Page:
As can also be seen in FIG. 1, print media handing system 24 includes a plurality of print media feeders 48, 50, and 52. Feeders 48, 50, and 52 each include a tray for sheets of print media or a rack for a roll of print media, as well as the necessary components to transport print media to printzone 46 of printing device 20 for printing by print engine 22 via print media feed paths 54, 56, and 58. Feeders 48, 50, and 52 may each be separately configured to hold various sized print media or, alternatively, fixed sized print media. Computing device 30 of printing device 20 is also coupled to each of feeders 48, 50, and 52 to control selective transport of print media from any one of feeders 48, 50, and 52 to printzone 46 for printing of images by print engine 22. The present invention may be used with printing devices having any number of print media input trays and/or racks which is noted in FIG. 1 through the use of the designation “Feeder n” for feeder 52.

As can additionally be seen in FIG. 1, printing device 20 includes an inductive heating device 60, in accordance with the present invention, positioned as shown so as to apply heat energy to print medium 23 via induction to heat any printing composition on print medium 23, as more fully discussed below. Inductive heating device 60 receives energy from power source 62, as generally indicated by arrow 64 in FIG. 1. Power source 62 is controlled by computing device 30 to supply energy to heating device 60, as generally indicated by arrow 66 in FIG. 1.

A diagrammatic view of induction heating in accordance with the present invention is shown in FIG. 2. As can be seen in FIG. 2, a portion of metal belt 32 in the area of printzone 46 is shown, as is inductive heating device 60. As can also be seen in FIG. 2, inductive heating device 60 includes a coil 68 that is positioned underneath and adjacent metal belt 32. Coil 68 is electrically conductive and includes a first end 70 coupled to power source 62 (see FIG. 1) as well as a second end 72 also coupled to power source 62 so that application of a voltage across respective first and second ends 70 and 72 of coil 68 by power source 62 produces a current (I), which is generally represented in FIG. 2 by arrow 74.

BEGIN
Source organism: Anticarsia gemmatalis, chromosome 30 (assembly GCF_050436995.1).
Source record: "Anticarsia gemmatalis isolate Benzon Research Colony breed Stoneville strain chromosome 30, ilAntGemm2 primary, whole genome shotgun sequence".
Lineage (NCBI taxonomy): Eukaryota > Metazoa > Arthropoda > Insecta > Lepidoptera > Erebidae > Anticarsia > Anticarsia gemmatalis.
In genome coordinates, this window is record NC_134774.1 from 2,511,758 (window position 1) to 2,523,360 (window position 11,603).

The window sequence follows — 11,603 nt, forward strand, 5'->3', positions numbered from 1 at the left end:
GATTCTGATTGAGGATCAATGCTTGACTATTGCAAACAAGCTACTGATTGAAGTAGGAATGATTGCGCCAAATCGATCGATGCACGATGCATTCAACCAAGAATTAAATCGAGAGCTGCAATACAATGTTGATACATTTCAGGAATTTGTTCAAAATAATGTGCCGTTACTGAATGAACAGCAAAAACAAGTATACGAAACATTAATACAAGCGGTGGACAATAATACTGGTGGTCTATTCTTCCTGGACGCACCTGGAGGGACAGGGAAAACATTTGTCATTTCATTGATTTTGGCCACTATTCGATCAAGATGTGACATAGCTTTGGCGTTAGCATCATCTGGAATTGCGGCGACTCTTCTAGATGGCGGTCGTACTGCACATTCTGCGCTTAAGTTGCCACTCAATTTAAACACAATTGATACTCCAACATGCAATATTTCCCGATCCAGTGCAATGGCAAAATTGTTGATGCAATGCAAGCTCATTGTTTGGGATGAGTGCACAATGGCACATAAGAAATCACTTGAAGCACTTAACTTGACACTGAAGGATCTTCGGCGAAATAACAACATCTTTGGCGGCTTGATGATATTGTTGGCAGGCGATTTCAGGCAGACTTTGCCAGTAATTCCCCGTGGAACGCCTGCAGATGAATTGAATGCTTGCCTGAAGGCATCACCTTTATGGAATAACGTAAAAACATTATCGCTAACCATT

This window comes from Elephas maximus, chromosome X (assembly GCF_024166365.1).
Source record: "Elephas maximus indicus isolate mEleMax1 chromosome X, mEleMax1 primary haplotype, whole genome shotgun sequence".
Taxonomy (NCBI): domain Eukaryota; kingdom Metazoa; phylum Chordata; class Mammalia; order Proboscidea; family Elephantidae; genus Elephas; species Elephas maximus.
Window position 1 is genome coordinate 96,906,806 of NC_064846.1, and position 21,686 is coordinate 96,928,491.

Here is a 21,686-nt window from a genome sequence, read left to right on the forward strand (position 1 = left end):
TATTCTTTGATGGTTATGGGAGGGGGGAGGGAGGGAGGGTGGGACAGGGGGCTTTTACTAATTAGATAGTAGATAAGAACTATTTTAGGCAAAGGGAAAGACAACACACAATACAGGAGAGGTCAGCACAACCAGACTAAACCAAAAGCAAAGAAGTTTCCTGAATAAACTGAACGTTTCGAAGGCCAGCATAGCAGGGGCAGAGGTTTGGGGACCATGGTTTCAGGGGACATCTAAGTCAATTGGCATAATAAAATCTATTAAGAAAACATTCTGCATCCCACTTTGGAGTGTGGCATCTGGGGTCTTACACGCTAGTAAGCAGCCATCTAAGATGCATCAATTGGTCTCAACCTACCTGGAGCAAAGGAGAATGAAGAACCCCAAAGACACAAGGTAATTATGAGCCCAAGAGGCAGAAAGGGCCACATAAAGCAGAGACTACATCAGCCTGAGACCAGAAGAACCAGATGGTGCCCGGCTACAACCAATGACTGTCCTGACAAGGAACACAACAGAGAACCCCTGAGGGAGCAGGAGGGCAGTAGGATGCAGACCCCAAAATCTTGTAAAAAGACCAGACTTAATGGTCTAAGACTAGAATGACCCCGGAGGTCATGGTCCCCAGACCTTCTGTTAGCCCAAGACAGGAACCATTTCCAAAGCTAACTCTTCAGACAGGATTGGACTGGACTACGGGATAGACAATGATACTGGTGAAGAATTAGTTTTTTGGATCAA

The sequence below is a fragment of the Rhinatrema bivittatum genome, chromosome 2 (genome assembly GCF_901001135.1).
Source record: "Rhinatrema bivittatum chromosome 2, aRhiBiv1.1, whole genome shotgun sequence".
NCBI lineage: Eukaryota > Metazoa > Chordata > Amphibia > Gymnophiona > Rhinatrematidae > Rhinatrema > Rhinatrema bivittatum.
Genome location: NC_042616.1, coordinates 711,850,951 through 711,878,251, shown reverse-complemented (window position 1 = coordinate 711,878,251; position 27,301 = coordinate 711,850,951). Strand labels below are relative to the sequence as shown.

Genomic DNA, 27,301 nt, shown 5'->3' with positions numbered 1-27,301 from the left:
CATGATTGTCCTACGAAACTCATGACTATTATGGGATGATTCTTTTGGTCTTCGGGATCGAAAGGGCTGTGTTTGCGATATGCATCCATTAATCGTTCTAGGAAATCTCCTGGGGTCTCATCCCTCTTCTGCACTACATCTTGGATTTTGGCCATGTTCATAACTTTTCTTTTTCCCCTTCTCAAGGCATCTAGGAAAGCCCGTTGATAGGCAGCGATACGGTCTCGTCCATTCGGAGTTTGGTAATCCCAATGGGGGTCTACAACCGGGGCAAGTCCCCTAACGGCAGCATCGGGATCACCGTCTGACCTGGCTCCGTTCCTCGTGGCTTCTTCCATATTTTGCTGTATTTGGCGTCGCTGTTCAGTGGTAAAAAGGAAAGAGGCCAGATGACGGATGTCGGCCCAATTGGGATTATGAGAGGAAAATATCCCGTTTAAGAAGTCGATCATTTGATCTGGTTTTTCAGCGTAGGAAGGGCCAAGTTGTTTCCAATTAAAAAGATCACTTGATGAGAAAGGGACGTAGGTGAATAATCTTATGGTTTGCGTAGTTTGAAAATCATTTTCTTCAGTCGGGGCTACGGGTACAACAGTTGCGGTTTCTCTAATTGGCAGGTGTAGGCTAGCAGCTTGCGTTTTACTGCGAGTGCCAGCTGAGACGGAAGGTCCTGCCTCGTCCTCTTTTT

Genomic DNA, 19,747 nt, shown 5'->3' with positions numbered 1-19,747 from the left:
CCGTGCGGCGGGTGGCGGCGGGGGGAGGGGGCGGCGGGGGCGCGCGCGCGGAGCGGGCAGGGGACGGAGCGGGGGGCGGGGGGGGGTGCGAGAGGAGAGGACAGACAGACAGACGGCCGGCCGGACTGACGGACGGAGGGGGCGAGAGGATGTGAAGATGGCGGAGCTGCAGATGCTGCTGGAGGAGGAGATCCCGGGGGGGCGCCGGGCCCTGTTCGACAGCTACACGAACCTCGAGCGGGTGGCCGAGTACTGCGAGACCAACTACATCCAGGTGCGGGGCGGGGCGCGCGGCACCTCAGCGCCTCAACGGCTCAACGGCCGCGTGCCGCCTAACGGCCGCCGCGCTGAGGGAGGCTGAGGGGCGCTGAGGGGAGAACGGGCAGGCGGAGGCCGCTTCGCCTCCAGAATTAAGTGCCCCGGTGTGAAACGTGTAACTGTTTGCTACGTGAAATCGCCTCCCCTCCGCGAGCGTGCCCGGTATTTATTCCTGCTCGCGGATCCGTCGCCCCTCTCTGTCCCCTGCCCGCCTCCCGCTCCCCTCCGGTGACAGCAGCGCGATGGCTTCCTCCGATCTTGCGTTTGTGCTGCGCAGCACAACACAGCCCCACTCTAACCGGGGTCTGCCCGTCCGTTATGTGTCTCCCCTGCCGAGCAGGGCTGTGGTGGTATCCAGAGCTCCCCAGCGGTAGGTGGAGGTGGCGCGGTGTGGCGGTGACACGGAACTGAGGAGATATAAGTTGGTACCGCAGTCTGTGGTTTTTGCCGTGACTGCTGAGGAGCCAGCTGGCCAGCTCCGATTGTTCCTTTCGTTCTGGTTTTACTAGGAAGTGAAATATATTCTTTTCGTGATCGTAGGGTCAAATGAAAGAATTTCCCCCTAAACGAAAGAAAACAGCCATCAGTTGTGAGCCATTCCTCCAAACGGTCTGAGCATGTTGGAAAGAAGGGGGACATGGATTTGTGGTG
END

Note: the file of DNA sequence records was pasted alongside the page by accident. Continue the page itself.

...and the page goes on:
As current (I) travels through heating device 60, a magnetic field is created around coil 68. Magnetic fields are typically represented by the letter B and are vector quantities, having both magnitude and direction. The magnitude of this magnetic field is proportional to the amount of current (I), being greater for a larger current and less for a smaller current. The quantity of current (I) is controlled by the amount of voltage applied across respective first and second ends 70 and 72 of coil 68. The direction of the magnetic field is dependent on the direction of current flow in coil 68. The direction of current flow in coil 68 is in turn determined by the polarity of the voltage applied across respective first and second ends 70 and 72 of coil 68.

In operation in accordance with the present invention, a sinusoidal alternating current (AC) voltage is applied across respective first and second ends 70 and 72 of coil 68 by power source 62. This sinusoidal voltage varies with time between a maximum value and a minimum value, and produces a current flow (I) through coil 68, generally represented by arrow 74 and graph 76 in FIG. 2. As can be seen by reviewing graph 76 in FIG. 2, current (I) varies with time between a maximum positive value (I+) and a maximum negative value (I). At point 78 of graph 76, current (I) represented by arrow 74 in FIG. 2 flows through coil 68. As discussed above, this current (I) produces a magnetic field around the entire length of coil 68. This magnetic field around coil 68 substantially uniformly flows through the area of metal belt 32 adjacent coil 68 as a magnetic flux (ΦB), which is generally represented in FIG. 2 at selected points of metal belt 32 by ΦB1, ΦB2, ΦB3, ΦB4, ΦB5, and ΦB6 and respective arrows 80, 82, 84, 86, 88, and 90. For the current (I) shown in FIG. 2, the magnetic flux through metal belt 32 has an magnitude represented by the lengths of arrows 80, 82, 84, 86, 88, and 90 in FIG. 2.